A very brief history lesson
Apparently, wood was the substrate used by most artists until the 16th century. It was a very prestigious medium in Greece and Rome. The oldest surviving Greek paintings are a series of 6th century BC painted tablets from Pitsa.
The old masters painted on many different types of wood, depending on what was locally available. For example, Albrecht Dürer (1471–1528) painted on poplar when he was in Venice and on oak when in the Netherlands and southern Germany. Leonardo da Vinci (1452–1519) used oak for his paintings in France. Hans Holbein (1497/8–1543) used oak while working in southern Germany and England.
The move towards canvas
In the 16th century, canvas began to gain popularity in Venice. Italians were making the best quality canvas at that point, for sails. Mantegna led the change from wood to the cheaper and more portable option of canvas.
Canvas has been the substrate of choice for all serious works of art since then. However, wooden panels have seen something of a renaissance recently and are being recognised as one of the most durable and archival supports available to painters today.
The advantages of painting on wood
I love wood because of its smooth surface. It feels more like working on paper than canvas does. The smoothness and firmness means that it is easier to use many different media on wood compared to canvas. For me, this increases the level of detail I might be able to achieve. I also appreciate the greater freedom this accords me when correcting for those little 'accidents' happy or otherwise.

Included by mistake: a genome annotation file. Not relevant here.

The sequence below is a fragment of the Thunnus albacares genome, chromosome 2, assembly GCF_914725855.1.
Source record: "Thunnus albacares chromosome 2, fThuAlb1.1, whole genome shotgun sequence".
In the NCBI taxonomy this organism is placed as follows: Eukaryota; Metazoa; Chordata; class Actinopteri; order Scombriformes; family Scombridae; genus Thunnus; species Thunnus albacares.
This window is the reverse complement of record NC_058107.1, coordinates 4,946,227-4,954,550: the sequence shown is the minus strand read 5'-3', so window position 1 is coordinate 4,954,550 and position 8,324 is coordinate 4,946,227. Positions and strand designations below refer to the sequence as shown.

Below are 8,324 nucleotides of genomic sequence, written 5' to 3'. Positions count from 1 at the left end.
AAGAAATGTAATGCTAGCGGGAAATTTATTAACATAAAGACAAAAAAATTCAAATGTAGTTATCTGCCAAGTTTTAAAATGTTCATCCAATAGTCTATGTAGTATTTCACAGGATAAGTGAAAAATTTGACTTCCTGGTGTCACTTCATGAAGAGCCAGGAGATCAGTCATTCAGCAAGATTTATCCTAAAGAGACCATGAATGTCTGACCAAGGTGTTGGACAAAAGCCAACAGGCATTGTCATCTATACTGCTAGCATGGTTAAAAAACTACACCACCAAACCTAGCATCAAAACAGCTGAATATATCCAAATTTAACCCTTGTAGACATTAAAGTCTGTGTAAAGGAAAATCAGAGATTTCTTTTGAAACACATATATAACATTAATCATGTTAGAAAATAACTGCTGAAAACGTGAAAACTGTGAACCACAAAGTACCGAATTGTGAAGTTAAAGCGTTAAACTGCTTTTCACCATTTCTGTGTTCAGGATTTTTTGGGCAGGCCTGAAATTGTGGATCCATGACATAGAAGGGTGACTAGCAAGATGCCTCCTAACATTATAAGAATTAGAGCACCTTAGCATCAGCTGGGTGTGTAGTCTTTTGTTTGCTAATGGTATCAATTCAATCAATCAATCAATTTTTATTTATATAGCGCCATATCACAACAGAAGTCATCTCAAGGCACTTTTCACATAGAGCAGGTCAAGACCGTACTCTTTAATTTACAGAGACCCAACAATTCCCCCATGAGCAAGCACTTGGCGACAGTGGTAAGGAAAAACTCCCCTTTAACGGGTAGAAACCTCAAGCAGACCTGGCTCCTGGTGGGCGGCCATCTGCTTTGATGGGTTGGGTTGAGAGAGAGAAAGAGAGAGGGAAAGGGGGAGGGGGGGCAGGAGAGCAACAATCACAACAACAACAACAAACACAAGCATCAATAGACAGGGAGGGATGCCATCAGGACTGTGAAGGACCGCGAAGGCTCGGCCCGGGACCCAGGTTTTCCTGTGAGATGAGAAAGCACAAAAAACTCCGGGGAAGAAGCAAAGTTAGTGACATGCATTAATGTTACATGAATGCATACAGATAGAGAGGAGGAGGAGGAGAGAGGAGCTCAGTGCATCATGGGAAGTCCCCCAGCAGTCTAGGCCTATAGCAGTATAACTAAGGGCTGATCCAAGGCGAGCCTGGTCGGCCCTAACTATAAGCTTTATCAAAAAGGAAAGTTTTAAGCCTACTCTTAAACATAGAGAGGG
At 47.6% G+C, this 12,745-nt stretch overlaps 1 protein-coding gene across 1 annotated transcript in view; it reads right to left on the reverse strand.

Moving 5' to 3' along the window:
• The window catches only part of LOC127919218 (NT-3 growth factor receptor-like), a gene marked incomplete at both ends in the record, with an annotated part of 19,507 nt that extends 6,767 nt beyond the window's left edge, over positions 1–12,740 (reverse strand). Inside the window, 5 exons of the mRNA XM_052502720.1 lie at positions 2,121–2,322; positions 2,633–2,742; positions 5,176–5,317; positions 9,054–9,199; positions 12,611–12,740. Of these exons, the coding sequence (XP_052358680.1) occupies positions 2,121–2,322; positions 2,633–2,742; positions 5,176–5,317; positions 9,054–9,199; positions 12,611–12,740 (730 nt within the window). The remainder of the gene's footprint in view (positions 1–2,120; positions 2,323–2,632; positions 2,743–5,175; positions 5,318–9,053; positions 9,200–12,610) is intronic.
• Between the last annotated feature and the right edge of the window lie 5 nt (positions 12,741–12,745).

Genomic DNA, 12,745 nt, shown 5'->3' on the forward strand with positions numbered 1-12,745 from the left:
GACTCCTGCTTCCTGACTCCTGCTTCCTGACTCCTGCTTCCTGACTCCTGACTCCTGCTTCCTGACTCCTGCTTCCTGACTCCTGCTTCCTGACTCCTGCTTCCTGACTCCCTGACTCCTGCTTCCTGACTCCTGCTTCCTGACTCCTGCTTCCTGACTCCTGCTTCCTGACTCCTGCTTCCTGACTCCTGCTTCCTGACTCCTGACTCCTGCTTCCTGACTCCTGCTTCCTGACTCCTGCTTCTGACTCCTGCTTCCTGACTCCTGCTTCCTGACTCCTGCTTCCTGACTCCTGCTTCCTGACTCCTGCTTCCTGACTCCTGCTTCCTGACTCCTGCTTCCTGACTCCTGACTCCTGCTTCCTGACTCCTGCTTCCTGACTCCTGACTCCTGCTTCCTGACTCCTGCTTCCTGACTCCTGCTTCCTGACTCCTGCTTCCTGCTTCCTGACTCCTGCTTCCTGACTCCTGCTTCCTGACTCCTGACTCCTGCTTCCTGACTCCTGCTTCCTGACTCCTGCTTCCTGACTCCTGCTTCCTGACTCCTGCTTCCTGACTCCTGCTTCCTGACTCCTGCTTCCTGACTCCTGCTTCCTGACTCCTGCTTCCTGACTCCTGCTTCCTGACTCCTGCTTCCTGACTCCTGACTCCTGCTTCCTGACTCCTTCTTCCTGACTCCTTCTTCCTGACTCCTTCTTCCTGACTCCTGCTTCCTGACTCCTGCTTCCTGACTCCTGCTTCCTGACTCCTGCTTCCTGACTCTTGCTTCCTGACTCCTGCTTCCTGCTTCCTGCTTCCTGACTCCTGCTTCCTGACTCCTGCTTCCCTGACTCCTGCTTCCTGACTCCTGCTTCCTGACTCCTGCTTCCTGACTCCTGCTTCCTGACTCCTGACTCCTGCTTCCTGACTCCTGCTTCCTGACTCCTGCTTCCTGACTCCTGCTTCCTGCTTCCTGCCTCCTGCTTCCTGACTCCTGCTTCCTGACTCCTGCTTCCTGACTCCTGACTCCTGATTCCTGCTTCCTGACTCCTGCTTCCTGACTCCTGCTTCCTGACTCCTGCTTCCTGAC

You can even use watercolour on wood. If you are interested in this, you might want to check out this tutorial.
Sourcing wood for painting
I do understand that since it is only wood, it is possible to paint on any piece of wood. That is just a little bit too much effort prior to getting into the fun of painting for my liking. If you are more patient and skilled at carpentry than I, you can find your own wood, or even hardwood and gesso it to create a lovely solid, smooth painting surface. Lori McNee demonstrates in this video, if you are interested.
But my preference is for ready-to-go cradled wood panels. I kept seeing artists using them in my online travels and they appear to be easily available in America and Europe. However, I live in Australia, and they have been hard to find out here. I have finally found some (obviously...) Cavalier Art ship Australia wide, as far as I understand, so if you are a fellow Aussie that might help you out.
I rather like that what was old is now new again. I am happily embracing wood panels and looking forward to experimenting a bit more with them. Hopefully, you will too!